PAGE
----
With the introduction of the euro (and the expected expansion of the euro zone in the medium to long term) investors can now pursue a pan-European strategy with much lower costs of currency hedging than was the case just five years ago. At the same time, transparency in the market is increasing. This has been driven, in part, by the widespread introduction of performance benchmarks, which provide investors with a long-term analytical framework for portfolio appraisal. As the sector attracts more capital (through the expansion of the pension and insurance industries, for example) and barriers to the movement of international real estate capital continue to fall, the transparency of the European market will increase further in the coming years. All these factors are reducing the risk premium associated with European cross-border real estate investment, but significant risks at a country, market and deal level remain (see Myths and Realities of International Real Estate Investing, Prudential Real Estate Investors, November 1999, www.pramericarei.com, for a full discussion).
Some of the recent rising interest in cross-border investment stems from scarcity of product and competitive pressures in fully priced domestic markets. While venturing abroad to play the short-term cyclical game can be rewarding for those seeking opportunistic returns, the majority of investors are likely to benefit more by taking a long-term strategic view on international real estate.
The success of an international real estate strategy critically depends on having clearly defined objectives, a practical framework for constructing portfolios to achieve these objectives and an understanding of the associated risks and how these can be managed. In developing a structure for international investment, investors need to consider the following:
n How much capital should be allocated internationally?
n What is the appropriate investment risk profile, e.g., core, value-added or opportunistic?
n What level of country risk is appropriate, e.g., developed, maturing or emerging market?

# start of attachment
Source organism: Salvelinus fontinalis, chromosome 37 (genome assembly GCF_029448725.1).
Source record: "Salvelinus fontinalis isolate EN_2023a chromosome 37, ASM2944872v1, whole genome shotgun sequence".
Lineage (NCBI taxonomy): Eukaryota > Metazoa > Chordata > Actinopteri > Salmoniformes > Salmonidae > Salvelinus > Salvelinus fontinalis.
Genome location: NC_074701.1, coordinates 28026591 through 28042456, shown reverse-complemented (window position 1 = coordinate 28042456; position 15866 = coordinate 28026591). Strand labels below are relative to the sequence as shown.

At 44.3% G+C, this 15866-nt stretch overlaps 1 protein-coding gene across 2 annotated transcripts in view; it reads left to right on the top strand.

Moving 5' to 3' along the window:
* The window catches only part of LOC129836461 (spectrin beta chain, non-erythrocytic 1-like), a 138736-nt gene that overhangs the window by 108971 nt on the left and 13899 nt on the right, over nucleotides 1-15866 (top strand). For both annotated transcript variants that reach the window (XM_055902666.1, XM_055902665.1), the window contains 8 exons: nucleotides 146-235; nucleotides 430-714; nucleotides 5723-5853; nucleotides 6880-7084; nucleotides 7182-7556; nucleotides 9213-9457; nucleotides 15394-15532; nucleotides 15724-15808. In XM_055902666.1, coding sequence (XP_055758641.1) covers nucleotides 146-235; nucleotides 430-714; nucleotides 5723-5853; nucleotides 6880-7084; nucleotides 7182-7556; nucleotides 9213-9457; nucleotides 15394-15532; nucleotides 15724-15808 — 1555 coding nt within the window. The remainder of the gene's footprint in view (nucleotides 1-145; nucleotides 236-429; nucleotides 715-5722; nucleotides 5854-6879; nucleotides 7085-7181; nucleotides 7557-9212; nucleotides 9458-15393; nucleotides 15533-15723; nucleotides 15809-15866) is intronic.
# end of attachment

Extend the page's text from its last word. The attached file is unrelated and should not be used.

n What is an appropriate target rate of return for each risk category?
n How much capital should be allocated to each risk category?
By taking a systematic approach to designing and executing an international real estate portfolio, investors have a better understanding of the sources and magnitude of risk in their portfolios – knowledge that is critical to consistently and predictably achieve the objectives of any portfolio (see A Framework for Constructing International Real Estate Portfolios, Prudential Real Estate Investors, February 2002, www.pramericarei.com, for more details).
Gaining this knowledge, and more importantly, implementing the strategy, involves significant costs, which is one of the principal reasons most investors choose to gain international exposure through pooled vehicles rather than direct acquisition.
Despite the convergence dynamics in Europe stemming from the introduction of the euro and the ongoing eastward expansion of the EU, the real estate market remains heterogeneous and fragmented. Significant information inefficiencies remain, and some of these are quite rigid and will erode only slowly. Nevertheless, the market is more accessible now than ever, partly from the growth of the fund management industry in recent years, which has invested heavily in the resources needed to overcome information barriers. With local knowledge and a well-defined investment management infrastructure, investors with a long-term strategic view can capitalize on the inefficiencies created by the structural differences between countries to consistently produce returns in excess of the market.